Actually MAN and Scania are looking for an acquisition in NA, Navistar most likely target, but PACCAR is now on the menu after being hit with a US$1Billion fine over irregularities in their DAF truck division,as a result they made a loss this last financial year.
      VW has majority financial holdings in both Scania and MAN

    • 0 avatar
      KevinC

      And if my aunt had a package, she’d be my uncle.

  • avatar
    Whatnext

    Interesting that Canada saw double the drop the USA did. More Canadians really wanted a VW diesel, or more Americans were enticed into VW showrooms by screamin’ deals?

    • 0 avatar
      SCE to AUX

      Good point. Screamin’ deals don’t prop up sales or margins forever.

    • 0 avatar
      Silverbird

      I think a bit of both….

      With the higher fuel prices here (now touching $1.10/L) TDI’s were a large portion of the total sales mix compared to the gasoline.
      It’s not like the Jetta Hybrid = Jetta Tdi + Golf Tdi + Passat Tdi

      I also think there have been more deals in the US than Canada. I hit the incentives and offers page a weeek ago, and didn’t actually see anything.
      Likely also a combination that the USA buys a larger proportion of discounted Jettas compared to Golfs, compared to Canada.

  • avatar
    mikey

    Rough math tells me 1.10 a litre = $4.25 USD per US gallon. Yes, the diesel was very popular here.

  • avatar
    mikey

    Right ……i knew that number didn’t feel quite correct ….there’s “rough math” then just lousy math : ((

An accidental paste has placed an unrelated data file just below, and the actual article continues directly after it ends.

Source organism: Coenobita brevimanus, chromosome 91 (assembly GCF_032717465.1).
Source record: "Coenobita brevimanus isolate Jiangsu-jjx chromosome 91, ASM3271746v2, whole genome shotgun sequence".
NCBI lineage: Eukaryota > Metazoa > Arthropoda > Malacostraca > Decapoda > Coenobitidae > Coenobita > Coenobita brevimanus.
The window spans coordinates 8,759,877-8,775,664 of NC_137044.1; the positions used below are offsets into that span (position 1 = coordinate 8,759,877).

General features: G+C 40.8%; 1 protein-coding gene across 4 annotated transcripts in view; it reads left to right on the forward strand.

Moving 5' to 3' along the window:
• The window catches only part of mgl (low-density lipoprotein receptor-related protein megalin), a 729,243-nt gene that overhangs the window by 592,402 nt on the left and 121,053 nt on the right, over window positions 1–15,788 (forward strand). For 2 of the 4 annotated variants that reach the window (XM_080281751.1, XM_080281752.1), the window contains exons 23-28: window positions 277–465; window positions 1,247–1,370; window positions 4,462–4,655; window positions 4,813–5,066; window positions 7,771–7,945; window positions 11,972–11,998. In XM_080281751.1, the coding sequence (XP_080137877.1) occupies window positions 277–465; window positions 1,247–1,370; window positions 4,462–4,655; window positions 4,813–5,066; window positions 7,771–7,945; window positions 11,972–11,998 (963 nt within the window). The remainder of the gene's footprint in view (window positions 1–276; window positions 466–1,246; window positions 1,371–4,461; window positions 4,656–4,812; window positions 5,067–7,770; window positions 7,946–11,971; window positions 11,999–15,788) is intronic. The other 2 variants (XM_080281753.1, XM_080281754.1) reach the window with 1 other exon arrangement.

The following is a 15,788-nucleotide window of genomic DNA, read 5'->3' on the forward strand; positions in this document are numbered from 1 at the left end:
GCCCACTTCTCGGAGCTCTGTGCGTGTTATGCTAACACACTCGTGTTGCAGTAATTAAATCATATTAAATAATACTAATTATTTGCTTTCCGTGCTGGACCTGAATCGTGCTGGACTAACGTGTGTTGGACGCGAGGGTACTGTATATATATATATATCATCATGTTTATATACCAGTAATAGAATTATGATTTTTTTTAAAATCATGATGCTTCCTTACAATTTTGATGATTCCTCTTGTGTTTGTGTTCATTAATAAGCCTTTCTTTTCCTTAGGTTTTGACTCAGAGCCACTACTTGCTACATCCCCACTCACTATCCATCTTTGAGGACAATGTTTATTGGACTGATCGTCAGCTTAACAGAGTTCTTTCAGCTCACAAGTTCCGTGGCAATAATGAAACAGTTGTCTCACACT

• avatar
    ccode81

    Sales fall in Japan is clearly related to the scandal.
    Golf was locally marketed as a car for honest citizen with slightly higher and eco friendly living standard, who’ll buy organic vegetable.
    “cheating brand” is the last factor those people want on their proud living statement car.

  • avatar
    Lorenzo

    Well, now we know where Marcelo’s Brazil reports went. I was wondering what was happening to Fiat in Brazil, since it was ready to overtake Volkswagen there, before the troubles.

  • avatar
    Jingo_Balls

    Numbers are great when you cherry-pick them. VAG’s EBITDA is up, they have about as much cash on hand as they had this time last year, and their overall profit is steady. Their current liabilities went up because they took some loans, but they also sold a lot of bonds to offset that.

    They’re an incredibly profitable company in great financial shape. Dieselgate is an annoyance, no more.

    In fact, nobody cares about Dieselgate except regulators, a few investors, and a couple greens who don’t and never would own one…if VAG’s TDIs came back on the market in NA tomorrow those sales would be nearly as strong as before the scandal. The only concern among current owners is about trade in value – private party sale prices are strong in the parts of the country where these were popular and non-CPO used car sales at dealers are at practically CPO prices. Demand is still strong, but VW dealers can’t sell new or CPO. Owners are waiting to see what kind of compensation package comes their way so they’re not getting rid of them, so supply is low.

    America is not the center of the automotive universe, as much as we would like to think we are – after VAG takes the initial loss in whatever quarter the final settlement is announced, they’ll bounce right back, mostly in the strength of China’s sales.

    And they won’t need government bailouts to do it, either.